160

0

1

2

140

170

150

180

1

01

220

0

190

230

200

0

0

210

220

Misses: 4+2+2

Hits: 3

230

240

250

comparison fully associative
Comparison: Fully Associative

Processor

Cache

Memory

4 cache lines

2 word block

4bit tag field

1 bit block offset field

0

1

2

3

4

5

6

7

8

9

10

11

12

13

14

15

100

110

120

M

M

H

H

H

M

H

H

H

H

H

LB $1  M[ 1 ]

LB $2  M[ 5 ]

LB $3  M[ 1 ]

LB $3  M[ 4 ]

LB $2  M[ 0 ]

LB $2  M[ 12 ]

LB $2  M[ 5 ]

LB $2  M[ 12 ]

LB $2  M[ 5 ]

LB $2  M[ 12 ]

LB $2  M[ 5 ]

130

tag data

140

1

0000

100

150

110

160

1

0010

140

170

150

180

0110

220

1

190

230

200

0

0

210

220

Misses: 3

Hits:4+2+2

230

240

250

comparison 2 way set assoc
Comparison: 2 Way Set Assoc

Cache

2 sets

2 word block

3 bit tag field

1 bit set index field

1 bit block offset field

Memory

Processor

0

1

2

3

4

5

6

7

8

9

10

11

12

13

14

15

100

110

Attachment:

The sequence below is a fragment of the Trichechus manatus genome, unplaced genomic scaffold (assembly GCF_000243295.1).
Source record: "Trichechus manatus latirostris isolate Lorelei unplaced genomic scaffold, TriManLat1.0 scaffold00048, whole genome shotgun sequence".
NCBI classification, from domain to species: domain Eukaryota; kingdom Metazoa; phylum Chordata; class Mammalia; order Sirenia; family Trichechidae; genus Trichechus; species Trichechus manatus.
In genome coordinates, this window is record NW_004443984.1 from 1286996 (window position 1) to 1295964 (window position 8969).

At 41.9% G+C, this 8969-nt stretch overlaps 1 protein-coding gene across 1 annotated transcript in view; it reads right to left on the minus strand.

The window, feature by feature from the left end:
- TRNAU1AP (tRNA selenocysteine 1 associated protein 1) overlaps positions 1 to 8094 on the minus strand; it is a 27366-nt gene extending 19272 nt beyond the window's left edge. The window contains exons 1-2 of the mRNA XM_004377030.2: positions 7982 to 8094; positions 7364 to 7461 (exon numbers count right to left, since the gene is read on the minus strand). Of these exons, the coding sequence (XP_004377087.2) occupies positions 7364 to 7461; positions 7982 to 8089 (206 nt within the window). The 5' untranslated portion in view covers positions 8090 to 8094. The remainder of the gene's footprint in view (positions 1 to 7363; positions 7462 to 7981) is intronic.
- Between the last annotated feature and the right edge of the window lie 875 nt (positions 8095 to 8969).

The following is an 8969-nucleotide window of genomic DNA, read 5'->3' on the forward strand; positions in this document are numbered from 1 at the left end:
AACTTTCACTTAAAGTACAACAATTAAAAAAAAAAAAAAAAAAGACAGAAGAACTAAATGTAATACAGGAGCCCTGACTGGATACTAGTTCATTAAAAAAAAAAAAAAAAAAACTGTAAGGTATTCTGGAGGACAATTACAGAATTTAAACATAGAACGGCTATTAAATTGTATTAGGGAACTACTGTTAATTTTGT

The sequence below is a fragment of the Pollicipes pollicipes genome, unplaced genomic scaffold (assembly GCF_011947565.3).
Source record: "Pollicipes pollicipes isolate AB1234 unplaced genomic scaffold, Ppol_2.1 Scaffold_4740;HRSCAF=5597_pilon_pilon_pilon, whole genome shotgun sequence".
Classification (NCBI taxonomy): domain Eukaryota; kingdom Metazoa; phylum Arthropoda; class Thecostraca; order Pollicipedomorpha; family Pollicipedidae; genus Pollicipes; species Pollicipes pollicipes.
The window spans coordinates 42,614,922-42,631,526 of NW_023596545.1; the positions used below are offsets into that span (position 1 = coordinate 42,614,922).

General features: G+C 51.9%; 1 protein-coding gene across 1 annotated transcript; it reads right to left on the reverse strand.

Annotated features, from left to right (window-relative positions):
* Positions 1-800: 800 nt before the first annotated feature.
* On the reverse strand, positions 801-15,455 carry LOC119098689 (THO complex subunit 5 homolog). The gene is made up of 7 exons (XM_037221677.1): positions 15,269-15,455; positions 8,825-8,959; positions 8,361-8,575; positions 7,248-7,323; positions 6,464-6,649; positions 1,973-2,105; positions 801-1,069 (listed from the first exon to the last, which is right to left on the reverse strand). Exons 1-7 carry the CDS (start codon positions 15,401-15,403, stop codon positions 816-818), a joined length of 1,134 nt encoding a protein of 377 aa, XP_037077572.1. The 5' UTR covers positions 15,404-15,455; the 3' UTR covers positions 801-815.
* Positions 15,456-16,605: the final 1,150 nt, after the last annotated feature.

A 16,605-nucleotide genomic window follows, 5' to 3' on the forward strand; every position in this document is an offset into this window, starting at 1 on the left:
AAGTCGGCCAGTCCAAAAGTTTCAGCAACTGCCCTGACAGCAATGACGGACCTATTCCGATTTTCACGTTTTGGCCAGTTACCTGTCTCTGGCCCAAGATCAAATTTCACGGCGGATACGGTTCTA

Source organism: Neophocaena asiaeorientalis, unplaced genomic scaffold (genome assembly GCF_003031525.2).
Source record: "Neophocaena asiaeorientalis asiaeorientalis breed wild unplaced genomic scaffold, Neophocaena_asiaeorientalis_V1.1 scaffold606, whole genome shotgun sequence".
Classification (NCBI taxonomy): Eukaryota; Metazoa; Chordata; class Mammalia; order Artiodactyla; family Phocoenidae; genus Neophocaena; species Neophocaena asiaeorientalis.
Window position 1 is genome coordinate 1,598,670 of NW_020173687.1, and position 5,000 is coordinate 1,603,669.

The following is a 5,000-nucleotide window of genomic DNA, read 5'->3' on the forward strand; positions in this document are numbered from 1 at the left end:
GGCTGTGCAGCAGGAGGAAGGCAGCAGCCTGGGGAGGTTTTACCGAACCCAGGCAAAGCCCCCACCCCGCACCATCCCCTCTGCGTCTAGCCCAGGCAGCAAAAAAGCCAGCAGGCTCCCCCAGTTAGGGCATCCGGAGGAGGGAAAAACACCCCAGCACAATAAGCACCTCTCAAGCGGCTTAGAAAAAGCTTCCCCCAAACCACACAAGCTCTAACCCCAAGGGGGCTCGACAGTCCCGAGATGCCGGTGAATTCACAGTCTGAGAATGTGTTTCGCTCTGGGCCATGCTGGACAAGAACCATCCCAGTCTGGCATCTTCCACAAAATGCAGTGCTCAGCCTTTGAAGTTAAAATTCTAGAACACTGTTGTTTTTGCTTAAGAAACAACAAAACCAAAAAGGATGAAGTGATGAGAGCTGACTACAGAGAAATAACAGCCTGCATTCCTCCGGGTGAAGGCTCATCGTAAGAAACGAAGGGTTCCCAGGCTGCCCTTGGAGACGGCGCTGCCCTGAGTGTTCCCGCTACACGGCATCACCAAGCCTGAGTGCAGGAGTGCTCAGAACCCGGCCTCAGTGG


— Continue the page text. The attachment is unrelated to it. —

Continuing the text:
tag data

LB $1  M[ 1 ]

LB $2  M[ 5 ]

LB $3  M[ 1 ]

LB $3  M[ 4 ]

LB $2  M[ 0 ]

LB $2  M[ 12 ]

LB $2  M[ 5 ]

LB $2  M[ 12 ]

LB $2  M[ 5 ]

LB $2  M[ 12 ]

LB $2  M[ 5 ]

120

130

0

0

140

150

0

0

160

170

180

190

200

210

220

Misses:

Hits:

230

240

250

comparison 2 way set assoc1
Comparison: 2 Way Set Assoc

Cache

2 sets

2 word block

3 bit tag field

1 bit set index field

1 bit block offset field

Memory

Processor

0

1

2

3

4

5

6

7

8

9

10

11

12

13

14

15

100

110

LB $1  M[ 1 ]

LB $2  M[ 5 ]

LB $3  M[ 1 ]

LB $3  M[ 4 ]

LB $2  M[ 0 ]

LB $2  M[ 12 ]

LB $2  M[ 5 ]

LB $2  M[ 12 ]

LB $2  M[ 5 ]

LB $2  M[ 12 ]

LB $2  M[ 5 ]

M

M

H

H

H

M

M

H

H

H

H

tag data

120

130

0

0

140

150

0

0

160

170

180

190

200

210

220

Misses: 4

Hits: 7

230

240

250

summary on cache organization